But back to the linebackers. This piece may have been intended to slip by with little fanfare, but that is not indicative of the Irish linebackers. Where Notre Dame was is so similar to where Notre Dame is simply because two experienced senior captains lead the way at linebacker.

WHERE NOTRE DAME WAS:
Aside from questions about defensive coordinator Mike Elko’s rover position, only one question stood out about this linebacker group: Who would start alongside senior Nyles Morgan: senior Greer Martini or junior Te’von Coney?

A year ago Coney recorded the fourth-most tackles on the team with 62. Martini finished fifth with 55, and his seven tackles for loss, including three sacks, dwarfed Coney’s 1.5. Yet Coney technically started nine games compared to Martini’s four.

RELATED READING: Two days until spring practice: A look at the linebackers

With the rover often lining up essentially as a linebacker, there would only be space for one of Martini or Coney in most formations.

WHERE NOTRE DAME IS:
In his first season with the Irish, Elko will have quite a luxury in referring to Coney as a backup linebacker. In some respects, that designation was inevitable as soon as Martini was named a captain. Nonetheless, Coney will see plenty of playing time.

The two captains—along with fellow captain, senior Drue Tranquill at rover—will be counted on throughout the summer and fall camp to continue the defense’s growth in Elko’s system. Elko said he installed “close to 50 percent” of his entire defense throughout spring practice. The linebackers must deal with the most difficult aspects of that learning.

“There’s been a noticeable improvement in terms of this starting to look like the defense we want this to look like as spring has gone on,” Elko said a week ago. “… Linebacker probably more than any other position, linebacker and safety, where the scheme takes some time to get used to, how you see it, how you fit it, how you feel it. Those guys have gotten better with that which has then allowed them to play faster as the spring has moved on.”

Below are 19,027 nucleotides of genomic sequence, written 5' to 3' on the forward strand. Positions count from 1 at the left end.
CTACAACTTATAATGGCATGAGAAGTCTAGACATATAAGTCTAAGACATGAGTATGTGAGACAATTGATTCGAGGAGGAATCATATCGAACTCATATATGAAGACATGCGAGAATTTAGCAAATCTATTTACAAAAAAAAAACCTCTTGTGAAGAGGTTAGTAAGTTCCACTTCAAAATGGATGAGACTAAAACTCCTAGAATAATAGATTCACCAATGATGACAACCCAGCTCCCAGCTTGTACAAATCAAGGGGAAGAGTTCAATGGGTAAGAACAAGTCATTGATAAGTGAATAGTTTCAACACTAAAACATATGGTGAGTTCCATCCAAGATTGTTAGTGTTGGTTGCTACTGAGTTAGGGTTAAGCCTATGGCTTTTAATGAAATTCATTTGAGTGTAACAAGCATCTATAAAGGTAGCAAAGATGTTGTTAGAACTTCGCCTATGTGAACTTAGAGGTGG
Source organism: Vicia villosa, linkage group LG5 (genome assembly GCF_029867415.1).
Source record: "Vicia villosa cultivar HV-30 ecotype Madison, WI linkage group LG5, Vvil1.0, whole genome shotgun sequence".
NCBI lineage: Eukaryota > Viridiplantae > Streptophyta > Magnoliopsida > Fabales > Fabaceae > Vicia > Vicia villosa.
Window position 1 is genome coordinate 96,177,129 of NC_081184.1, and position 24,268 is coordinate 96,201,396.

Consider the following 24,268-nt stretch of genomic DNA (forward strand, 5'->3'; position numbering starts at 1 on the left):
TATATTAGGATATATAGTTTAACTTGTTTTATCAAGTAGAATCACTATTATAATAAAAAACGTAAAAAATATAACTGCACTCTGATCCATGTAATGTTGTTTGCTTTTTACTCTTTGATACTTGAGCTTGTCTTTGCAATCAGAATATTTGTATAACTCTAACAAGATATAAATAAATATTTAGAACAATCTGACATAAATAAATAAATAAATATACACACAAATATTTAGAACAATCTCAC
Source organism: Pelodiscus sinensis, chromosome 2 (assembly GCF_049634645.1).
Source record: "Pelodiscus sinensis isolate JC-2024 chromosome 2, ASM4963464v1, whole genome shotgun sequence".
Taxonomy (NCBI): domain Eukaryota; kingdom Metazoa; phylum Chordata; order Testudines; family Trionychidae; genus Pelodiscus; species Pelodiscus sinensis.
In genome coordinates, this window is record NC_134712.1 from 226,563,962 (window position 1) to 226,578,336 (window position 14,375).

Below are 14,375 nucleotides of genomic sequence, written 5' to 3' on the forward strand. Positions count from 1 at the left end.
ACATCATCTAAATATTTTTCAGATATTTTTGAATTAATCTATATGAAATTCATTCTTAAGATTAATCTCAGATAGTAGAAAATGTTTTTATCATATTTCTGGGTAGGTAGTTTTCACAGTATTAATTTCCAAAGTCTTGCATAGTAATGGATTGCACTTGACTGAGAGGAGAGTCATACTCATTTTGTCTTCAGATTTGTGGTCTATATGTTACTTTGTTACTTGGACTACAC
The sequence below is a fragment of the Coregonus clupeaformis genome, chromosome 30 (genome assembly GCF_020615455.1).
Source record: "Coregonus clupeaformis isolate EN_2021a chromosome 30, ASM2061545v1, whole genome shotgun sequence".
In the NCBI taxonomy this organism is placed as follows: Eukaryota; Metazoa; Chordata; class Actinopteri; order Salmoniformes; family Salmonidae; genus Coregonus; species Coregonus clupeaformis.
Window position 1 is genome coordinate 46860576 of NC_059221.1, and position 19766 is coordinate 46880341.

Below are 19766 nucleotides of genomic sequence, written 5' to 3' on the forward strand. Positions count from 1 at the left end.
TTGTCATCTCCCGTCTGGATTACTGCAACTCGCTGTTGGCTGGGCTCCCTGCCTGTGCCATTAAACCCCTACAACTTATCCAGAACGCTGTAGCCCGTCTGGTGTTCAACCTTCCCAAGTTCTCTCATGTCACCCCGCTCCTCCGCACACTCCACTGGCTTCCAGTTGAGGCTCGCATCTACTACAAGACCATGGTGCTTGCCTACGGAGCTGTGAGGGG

Sophomore Jonathan Jones will likely provide any further depth that may be needed in 2017, unless either of the incoming freshmen, David Adams and Drew White, excel from the outset. Irish coach Brian Kelly indicated sophomore Jamir Jones (no relation to Jonathan, but is former Notre Dame defensive lineman Jarron Jones’ brother) may be destined for time on the defensive line, in large part to Jones’s continued growth. Junior Josh Barajas let the spring come and go without mandating he be involved in these conversations, which may as well count as removing himself from the conversation in most regards.

Where Notre Dame Was & Is: Defensive Line
Where Notre Dame Was, Is & Could Be: Rover

Where Notre Dame Was & Is: Rover

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Before spring practice, the rover position was lumped in with the linebackers in positional previews. Nearly two months later, that seems to have been the right placement—the rover will likely spend most of its time at the defense’s second level.

But since curiosity about the rover and its unknown place in Notre Dame defensive coordinator Mike Elko’s scheme ran rampant—especially when compared to the rather solid understanding of the 2017 Irish linebackers—let’s take a look specifically at the rover.

WHERE NOTRE DAME WAS:

“Who will start at [Elko’s] rover position,” this space asked. “What will his role entail?”

RELATED READING: Two days until spring practice: A look at the linebackers

Senior safety Drue Tranquill was expected to see the most time at rover, perhaps with cameos from junior linebacker Asmar Bilal and sophomore safeties D.J. Morgan and Spencer Perry (since transferred).